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Fluid therapy in anesthesia (Proceedings)

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Apr 01, 2010

All anesthetic drugs act as cardiovascular and respiratory depressants on varying levels, and they can compromise a patient's homeostasis at unpredictable times in unpredictable ways. A patient must maintain adequate blood pressure for the duration of any surgical procedure because prolonged anesthetic hypotension can have devastating effects such as renal failure or brain damage. Proper fluid therapy is imperative in maintaining blood pressure under anesthesia. There are many different fluid options, and the goal of fluid therapy is similar to that of anesthesia, which is to maximize benefits while minimizing side effects. A thorough knowledge of fluid products, benefits, and side effects is essential to accomplish this.

Physiology of fluid therapy

There are 3 major fluid compartments; intravascular, interstitial and intracellular. Fluid movement from the intravascular to interstitial and intracellular compartments occurs at the capillary membrane. This membrane is freely permeable to water and small molecular weight particles. The interstitial compartment is the space between the capillaries and the cells. Fluids support the cells within the interstitial space. The intracellular compartment is separated from the interstitial space by a cell membrane. This membrane is freely permeable to water but not small or large molecular weight particles.

Fluids to be administered must concentrate within the body fluid compartment where the volume deficit lies. Crystalloids such as Lactated Ringers solution are water based solutions with small molecular weight particles that are freely permeable to the capillary membrane. Colloids such as 6% Hetastarch are water based solutions that are of a larger molecular weight that are too large to freely pass across the capillary membrane. Colloids are thought of as intravascular volume replacement fluids and crystalloids as interstitial volume replacement solutions.

Sympathomimetics such as Dopamine, and Dobutamine are indicated when the patient is unresponsive to vigorous fluid therapy so their blood pressure and, therefore, tissue perfusion has not returned to acceptable levels.

Intra-operative fluid status can be assessed with blood pressure monitoring. There are three values considered when measuring blood pressure. They are as follows:
      1. Systolic pressure, which is the pressure in the arteries produced by contraction of the ventricles and subsequent propulsion of blood through the aorta and major arteries. It is the highest pressure exerted throughout the cardiac cycle, and should be above 90mmHg during anesthesia.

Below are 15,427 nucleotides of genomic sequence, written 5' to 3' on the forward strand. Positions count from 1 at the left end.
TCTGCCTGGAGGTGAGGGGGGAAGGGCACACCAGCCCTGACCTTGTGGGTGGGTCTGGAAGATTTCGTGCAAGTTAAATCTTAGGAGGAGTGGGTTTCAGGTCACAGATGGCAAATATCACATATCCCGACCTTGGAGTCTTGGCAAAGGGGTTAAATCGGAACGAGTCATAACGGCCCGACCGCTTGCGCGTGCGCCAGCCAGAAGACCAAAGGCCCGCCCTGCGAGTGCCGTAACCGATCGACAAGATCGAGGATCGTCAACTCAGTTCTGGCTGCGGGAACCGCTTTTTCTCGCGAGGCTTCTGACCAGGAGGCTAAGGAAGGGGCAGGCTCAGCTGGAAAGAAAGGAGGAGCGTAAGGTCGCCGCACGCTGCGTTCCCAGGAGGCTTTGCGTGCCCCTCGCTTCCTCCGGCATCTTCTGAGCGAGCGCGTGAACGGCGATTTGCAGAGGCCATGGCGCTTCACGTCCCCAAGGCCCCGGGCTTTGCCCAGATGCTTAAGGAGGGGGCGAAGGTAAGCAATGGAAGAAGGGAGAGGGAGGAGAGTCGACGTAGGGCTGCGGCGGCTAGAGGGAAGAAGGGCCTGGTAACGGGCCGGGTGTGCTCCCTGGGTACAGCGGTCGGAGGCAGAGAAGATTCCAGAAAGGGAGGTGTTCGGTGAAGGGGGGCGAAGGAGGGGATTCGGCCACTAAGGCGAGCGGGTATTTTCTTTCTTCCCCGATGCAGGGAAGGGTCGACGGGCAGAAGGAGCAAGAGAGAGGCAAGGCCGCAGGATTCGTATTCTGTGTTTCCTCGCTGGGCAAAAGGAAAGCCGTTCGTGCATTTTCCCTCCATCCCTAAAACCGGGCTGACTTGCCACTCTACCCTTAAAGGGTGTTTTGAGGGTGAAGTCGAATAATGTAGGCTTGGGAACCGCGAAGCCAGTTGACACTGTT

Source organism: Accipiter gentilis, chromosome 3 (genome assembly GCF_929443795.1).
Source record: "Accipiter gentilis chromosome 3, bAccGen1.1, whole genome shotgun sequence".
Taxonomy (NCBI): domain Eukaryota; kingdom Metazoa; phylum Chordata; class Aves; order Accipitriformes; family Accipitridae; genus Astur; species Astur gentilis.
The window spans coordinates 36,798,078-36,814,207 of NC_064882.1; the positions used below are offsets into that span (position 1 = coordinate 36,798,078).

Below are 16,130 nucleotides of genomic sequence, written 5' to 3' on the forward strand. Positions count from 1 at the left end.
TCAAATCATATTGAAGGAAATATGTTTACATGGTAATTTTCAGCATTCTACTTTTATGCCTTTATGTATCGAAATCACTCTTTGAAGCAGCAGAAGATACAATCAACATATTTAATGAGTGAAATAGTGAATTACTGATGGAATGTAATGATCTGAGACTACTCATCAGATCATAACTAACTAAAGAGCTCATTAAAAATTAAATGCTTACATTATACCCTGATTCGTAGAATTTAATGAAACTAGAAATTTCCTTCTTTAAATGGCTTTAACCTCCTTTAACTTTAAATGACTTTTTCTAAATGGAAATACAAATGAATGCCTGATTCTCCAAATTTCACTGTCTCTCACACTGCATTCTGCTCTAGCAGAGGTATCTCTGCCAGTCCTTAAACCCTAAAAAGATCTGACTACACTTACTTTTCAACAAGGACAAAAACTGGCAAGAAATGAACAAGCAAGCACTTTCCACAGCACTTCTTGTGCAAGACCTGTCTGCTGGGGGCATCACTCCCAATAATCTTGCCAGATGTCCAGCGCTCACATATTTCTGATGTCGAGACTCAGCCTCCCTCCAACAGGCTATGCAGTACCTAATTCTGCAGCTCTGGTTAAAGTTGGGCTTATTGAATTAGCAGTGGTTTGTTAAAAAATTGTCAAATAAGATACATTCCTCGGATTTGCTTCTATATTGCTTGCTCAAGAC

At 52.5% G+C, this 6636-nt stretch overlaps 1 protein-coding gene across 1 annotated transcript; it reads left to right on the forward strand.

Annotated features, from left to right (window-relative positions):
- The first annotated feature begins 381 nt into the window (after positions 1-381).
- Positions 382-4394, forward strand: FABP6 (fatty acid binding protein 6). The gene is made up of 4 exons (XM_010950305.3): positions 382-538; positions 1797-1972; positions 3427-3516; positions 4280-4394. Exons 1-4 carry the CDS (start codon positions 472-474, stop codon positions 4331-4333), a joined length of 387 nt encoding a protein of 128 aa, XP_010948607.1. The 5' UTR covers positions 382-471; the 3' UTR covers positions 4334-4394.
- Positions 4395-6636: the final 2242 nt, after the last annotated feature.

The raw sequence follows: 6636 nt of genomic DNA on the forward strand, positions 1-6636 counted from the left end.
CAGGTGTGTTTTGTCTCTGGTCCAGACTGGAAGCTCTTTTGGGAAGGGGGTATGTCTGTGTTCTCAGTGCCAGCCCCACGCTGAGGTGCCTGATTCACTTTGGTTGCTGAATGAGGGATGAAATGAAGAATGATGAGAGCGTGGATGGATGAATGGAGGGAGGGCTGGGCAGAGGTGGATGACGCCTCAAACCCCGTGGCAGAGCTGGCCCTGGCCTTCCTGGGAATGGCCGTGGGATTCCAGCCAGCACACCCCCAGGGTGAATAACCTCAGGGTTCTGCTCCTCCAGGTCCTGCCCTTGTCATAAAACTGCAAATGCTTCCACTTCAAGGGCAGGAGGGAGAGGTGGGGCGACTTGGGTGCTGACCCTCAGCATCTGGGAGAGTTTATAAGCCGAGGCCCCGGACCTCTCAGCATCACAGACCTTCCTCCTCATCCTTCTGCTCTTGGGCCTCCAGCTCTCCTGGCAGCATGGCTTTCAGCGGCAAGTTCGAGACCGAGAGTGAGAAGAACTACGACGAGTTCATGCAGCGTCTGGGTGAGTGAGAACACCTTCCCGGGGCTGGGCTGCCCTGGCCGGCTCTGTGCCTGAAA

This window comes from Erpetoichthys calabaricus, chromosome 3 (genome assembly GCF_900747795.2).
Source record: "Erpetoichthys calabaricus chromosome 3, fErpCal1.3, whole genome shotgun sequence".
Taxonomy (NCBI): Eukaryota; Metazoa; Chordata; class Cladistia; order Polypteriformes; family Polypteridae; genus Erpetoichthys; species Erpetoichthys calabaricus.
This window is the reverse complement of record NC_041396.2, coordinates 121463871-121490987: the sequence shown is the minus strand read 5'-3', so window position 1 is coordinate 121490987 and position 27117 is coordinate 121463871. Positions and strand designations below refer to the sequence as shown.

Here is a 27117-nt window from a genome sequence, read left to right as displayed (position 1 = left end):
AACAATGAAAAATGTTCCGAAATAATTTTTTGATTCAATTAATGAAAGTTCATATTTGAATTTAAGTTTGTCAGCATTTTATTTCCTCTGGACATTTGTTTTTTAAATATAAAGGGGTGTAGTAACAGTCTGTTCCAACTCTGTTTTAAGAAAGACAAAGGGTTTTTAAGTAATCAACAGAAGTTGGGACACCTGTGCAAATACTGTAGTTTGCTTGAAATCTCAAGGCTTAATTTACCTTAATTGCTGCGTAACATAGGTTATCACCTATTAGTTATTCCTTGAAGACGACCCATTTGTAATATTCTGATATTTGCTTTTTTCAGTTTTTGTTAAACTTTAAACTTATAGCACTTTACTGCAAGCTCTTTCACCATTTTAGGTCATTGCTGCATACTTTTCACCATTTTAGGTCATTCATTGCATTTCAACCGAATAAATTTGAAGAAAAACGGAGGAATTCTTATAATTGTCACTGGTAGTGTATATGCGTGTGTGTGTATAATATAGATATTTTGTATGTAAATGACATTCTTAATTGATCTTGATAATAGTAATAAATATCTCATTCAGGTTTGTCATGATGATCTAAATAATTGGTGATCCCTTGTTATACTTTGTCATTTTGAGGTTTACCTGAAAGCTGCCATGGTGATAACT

2. Diastolic pressure, which is the pressure in the arteries when the heart is resting between contractions. It is the lowest pressure exerted throughout the cardiac cycle.
      3. Mean arterial pressure (MAP), which is the average pressure in the arteries over the cardiac cycle. It is considered the most important of the blood pressure values because it is the best indicator of perfusion to vital organs. This value is usually provided with an oscillometric monitor during a surgical procedure. The MAP during anesthesia should range between 70-90 mmHg, and a MAP below 60 indicates decreased perfusion to internal organs.

A Doppler ultrasonic flow detector does not provide an accurate MAP so decisions should be based on the systolic value.

Hypotension is defined as a blood pressure value that is below normal limits. Causes of anesthetic hypotension include excessive anesthetic depth, excessive vasodilation, cardiac insufficiency, and excessive blood loss (hypovolemia). Adequate preoperative fluid resuscitation should be considered for emergent surgical procedures such as a splenectomy secondary to a hemoabdomen, Caesarian section, or gastric dilitation and volvulus (GDV). These patients are at more risk for anesthetic hypotension due to hemodynamic changes such as massive blood loss in the case of a hemoabdomen, the rapid expansion of the aorta when compression is relieved after the uterus is externalized during a Caesarian section, or the lack of circulation from the pressure abdominal distension puts on the caudal vena cava from a GDV. The shock dose for crystalloids is 40-90 ml/kg in dogs and 20-60 ml/kg in cats. The full shock dose is rarely necessary so fluids should be administered incrementally.